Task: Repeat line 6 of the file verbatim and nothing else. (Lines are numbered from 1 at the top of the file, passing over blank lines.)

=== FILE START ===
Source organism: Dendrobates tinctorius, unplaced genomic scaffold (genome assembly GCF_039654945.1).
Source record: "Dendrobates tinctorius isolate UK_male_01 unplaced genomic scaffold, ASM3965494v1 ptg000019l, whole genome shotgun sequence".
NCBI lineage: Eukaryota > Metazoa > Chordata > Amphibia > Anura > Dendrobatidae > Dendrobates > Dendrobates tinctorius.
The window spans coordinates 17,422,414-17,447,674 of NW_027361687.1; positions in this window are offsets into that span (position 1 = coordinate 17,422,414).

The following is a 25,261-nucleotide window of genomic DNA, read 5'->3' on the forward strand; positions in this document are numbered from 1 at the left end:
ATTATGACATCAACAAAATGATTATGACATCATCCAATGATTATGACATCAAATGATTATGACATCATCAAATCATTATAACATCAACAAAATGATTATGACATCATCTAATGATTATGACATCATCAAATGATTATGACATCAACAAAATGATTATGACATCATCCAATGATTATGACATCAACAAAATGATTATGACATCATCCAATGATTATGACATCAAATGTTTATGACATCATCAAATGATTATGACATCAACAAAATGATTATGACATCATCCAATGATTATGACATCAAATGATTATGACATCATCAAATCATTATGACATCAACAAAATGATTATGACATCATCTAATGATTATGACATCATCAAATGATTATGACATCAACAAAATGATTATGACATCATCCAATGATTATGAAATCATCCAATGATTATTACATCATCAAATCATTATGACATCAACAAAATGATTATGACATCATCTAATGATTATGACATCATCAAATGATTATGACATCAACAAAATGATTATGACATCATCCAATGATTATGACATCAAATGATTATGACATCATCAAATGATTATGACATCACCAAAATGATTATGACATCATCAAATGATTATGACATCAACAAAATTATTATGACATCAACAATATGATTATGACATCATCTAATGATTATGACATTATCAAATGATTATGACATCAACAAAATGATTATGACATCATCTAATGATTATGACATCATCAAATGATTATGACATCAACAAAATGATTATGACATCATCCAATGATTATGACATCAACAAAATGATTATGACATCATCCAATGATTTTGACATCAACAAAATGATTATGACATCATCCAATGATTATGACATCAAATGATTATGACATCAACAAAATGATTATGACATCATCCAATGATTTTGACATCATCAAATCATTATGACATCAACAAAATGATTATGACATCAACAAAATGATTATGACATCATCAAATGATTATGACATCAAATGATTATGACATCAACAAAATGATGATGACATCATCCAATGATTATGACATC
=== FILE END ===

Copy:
ATTATGACATCAACAAAATGATTATGACATCATCCAATGATTATGACATCAAATGATTATGACATCATCAAATCATTATAACATCAACAAAATGATTATGACATCATCTAATGATTATGACATCATCAAATGATTATGACATCAACAAAATGATTATGACATCATCCAATGATTATGACATCAACAAAATGATTATGACATCATCCAATGATTATGACATCAAATGTTTATGACATCATCAAATGATTATGACATCAACAAAATGATTATGACATCATCCAATGATTATGACATCAAATGATTATGACATCATCAAATCATTATGACATCAACAAAATGATTATGACATCATCTAATGATTATGACATCATCAAATGATTATGACATCAACAAAATGATTATGACATCATCCAATGATTATGAAATCATCCAATGATTATTACATCATCAAATCATTATGACATCAACAAAATGATTATGACATCATCTAATGATTATGACATCATCAAATGATTATGACATCAACAAAATGATTATGACATCATCCAATGATTATGACATCAAATGATTATGACATCATCAAATGATTATGACATCACCAAAATGATTATGACATCATCAAATGATTATGACATCAACAAAATTATTATGACATCAACAATATGATTATGACATCATCTAATGATTATGACATTATCAAATGATTATGACATCAACAAAATGATTATGACATCATCTAATGATTATGACATCATCAAATGATTATGACATCAACAAAATGATTATGACATCATCCAATGATTATGACATCAACAAAATGATTATGACATCATCCAATGATTTTGACATCAACAAAATGATTATGACATCATCCAATGATTATGACATCAAATGATTATGACATCAACAAAATGATTATGACATCATCCAATGATTTTGACATCATCAAATCATTATGACATCAACAAAATGATTATGACATCAACAAAATGATTATGACATCATCAAATGATTATGACATCAAATGATTATGACATCAACAAAATGATGATGACATCATCCAATGATTATGACATC